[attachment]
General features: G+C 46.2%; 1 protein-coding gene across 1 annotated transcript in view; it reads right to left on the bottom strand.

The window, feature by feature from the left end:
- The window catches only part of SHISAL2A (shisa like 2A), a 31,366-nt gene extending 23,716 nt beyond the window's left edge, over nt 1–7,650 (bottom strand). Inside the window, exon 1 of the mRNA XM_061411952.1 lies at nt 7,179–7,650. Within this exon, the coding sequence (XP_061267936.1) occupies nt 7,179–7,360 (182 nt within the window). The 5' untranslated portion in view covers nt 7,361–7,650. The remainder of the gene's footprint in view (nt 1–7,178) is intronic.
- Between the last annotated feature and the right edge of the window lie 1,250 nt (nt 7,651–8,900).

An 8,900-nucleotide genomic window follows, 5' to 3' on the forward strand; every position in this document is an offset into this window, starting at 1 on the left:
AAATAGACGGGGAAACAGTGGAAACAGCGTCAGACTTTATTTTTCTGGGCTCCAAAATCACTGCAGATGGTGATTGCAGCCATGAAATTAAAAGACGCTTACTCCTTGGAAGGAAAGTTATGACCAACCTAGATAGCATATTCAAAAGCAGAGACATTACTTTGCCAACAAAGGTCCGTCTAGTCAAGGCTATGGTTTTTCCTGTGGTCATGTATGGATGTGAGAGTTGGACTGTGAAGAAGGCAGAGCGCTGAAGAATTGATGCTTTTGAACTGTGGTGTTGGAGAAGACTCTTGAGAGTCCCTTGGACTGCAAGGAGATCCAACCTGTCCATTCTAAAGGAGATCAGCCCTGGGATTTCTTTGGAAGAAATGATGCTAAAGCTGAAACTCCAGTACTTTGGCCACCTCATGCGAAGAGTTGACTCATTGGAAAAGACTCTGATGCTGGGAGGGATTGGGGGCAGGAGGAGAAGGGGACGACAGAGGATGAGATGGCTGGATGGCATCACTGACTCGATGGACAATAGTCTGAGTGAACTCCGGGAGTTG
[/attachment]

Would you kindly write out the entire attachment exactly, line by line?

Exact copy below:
General features: G+C 46.2%; 1 protein-coding gene across 1 annotated transcript in view; it reads right to left on the bottom strand.

The window, feature by feature from the left end:
- The window catches only part of SHISAL2A (shisa like 2A), a 31,366-nt gene extending 23,716 nt beyond the window's left edge, over nt 1–7,650 (bottom strand). Inside the window, exon 1 of the mRNA XM_061411952.1 lies at nt 7,179–7,650. Within this exon, the coding sequence (XP_061267936.1) occupies nt 7,179–7,360 (182 nt within the window). The 5' untranslated portion in view covers nt 7,361–7,650. The remainder of the gene's footprint in view (nt 1–7,178) is intronic.
- Between the last annotated feature and the right edge of the window lie 1,250 nt (nt 7,651–8,900).

An 8,900-nucleotide genomic window follows, 5' to 3' on the forward strand; every position in this document is an offset into this window, starting at 1 on the left:
AAATAGACGGGGAAACAGTGGAAACAGCGTCAGACTTTATTTTTCTGGGCTCCAAAATCACTGCAGATGGTGATTGCAGCCATGAAATTAAAAGACGCTTACTCCTTGGAAGGAAAGTTATGACCAACCTAGATAGCATATTCAAAAGCAGAGACATTACTTTGCCAACAAAGGTCCGTCTAGTCAAGGCTATGGTTTTTCCTGTGGTCATGTATGGATGTGAGAGTTGGACTGTGAAGAAGGCAGAGCGCTGAAGAATTGATGCTTTTGAACTGTGGTGTTGGAGAAGACTCTTGAGAGTCCCTTGGACTGCAAGGAGATCCAACCTGTCCATTCTAAAGGAGATCAGCCCTGGGATTTCTTTGGAAGAAATGATGCTAAAGCTGAAACTCCAGTACTTTGGCCACCTCATGCGAAGAGTTGACTCATTGGAAAAGACTCTGATGCTGGGAGGGATTGGGGGCAGGAGGAGAAGGGGACGACAGAGGATGAGATGGCTGGATGGCATCACTGACTCGATGGACAATAGTCTGAGTGAACTCCGGGAGTTG